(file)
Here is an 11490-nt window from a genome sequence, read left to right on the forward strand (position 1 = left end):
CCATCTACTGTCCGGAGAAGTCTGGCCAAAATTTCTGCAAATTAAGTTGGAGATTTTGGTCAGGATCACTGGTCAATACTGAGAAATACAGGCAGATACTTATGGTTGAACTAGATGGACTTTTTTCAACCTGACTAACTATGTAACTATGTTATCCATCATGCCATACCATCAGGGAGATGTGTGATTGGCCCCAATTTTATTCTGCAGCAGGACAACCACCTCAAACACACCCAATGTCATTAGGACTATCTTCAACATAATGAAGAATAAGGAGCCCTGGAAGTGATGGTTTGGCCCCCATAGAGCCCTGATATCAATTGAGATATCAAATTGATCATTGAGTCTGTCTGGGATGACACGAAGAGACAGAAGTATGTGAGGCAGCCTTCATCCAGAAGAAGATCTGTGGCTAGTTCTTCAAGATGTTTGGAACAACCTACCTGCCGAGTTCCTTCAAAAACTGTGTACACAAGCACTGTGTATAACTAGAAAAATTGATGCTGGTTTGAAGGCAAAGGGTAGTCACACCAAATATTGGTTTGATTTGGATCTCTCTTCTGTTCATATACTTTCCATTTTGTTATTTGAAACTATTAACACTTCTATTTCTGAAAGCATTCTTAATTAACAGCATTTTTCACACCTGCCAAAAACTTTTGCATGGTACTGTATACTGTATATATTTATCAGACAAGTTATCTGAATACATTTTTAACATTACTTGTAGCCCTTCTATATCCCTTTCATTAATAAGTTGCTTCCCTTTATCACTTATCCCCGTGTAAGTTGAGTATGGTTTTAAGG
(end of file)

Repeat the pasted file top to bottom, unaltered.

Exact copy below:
Here is an 11490-nt window from a genome sequence, read left to right on the forward strand (position 1 = left end):
CCATCTACTGTCCGGAGAAGTCTGGCCAAAATTTCTGCAAATTAAGTTGGAGATTTTGGTCAGGATCACTGGTCAATACTGAGAAATACAGGCAGATACTTATGGTTGAACTAGATGGACTTTTTTCAACCTGACTAACTATGTAACTATGTTATCCATCATGCCATACCATCAGGGAGATGTGTGATTGGCCCCAATTTTATTCTGCAGCAGGACAACCACCTCAAACACACCCAATGTCATTAGGACTATCTTCAACATAATGAAGAATAAGGAGCCCTGGAAGTGATGGTTTGGCCCCCATAGAGCCCTGATATCAATTGAGATATCAAATTGATCATTGAGTCTGTCTGGGATGACACGAAGAGACAGAAGTATGTGAGGCAGCCTTCATCCAGAAGAAGATCTGTGGCTAGTTCTTCAAGATGTTTGGAACAACCTACCTGCCGAGTTCCTTCAAAAACTGTGTACACAAGCACTGTGTATAACTAGAAAAATTGATGCTGGTTTGAAGGCAAAGGGTAGTCACACCAAATATTGGTTTGATTTGGATCTCTCTTCTGTTCATATACTTTCCATTTTGTTATTTGAAACTATTAACACTTCTATTTCTGAAAGCATTCTTAATTAACAGCATTTTTCACACCTGCCAAAAACTTTTGCATGGTACTGTATACTGTATATATTTATCAGACAAGTTATCTGAATACATTTTTAACATTACTTGTAGCCCTTCTATATCCCTTTCATTAATAAGTTGCTTCCCTTTATCACTTATCCCCGTGTAAGTTGAGTATGGTTTTAAGG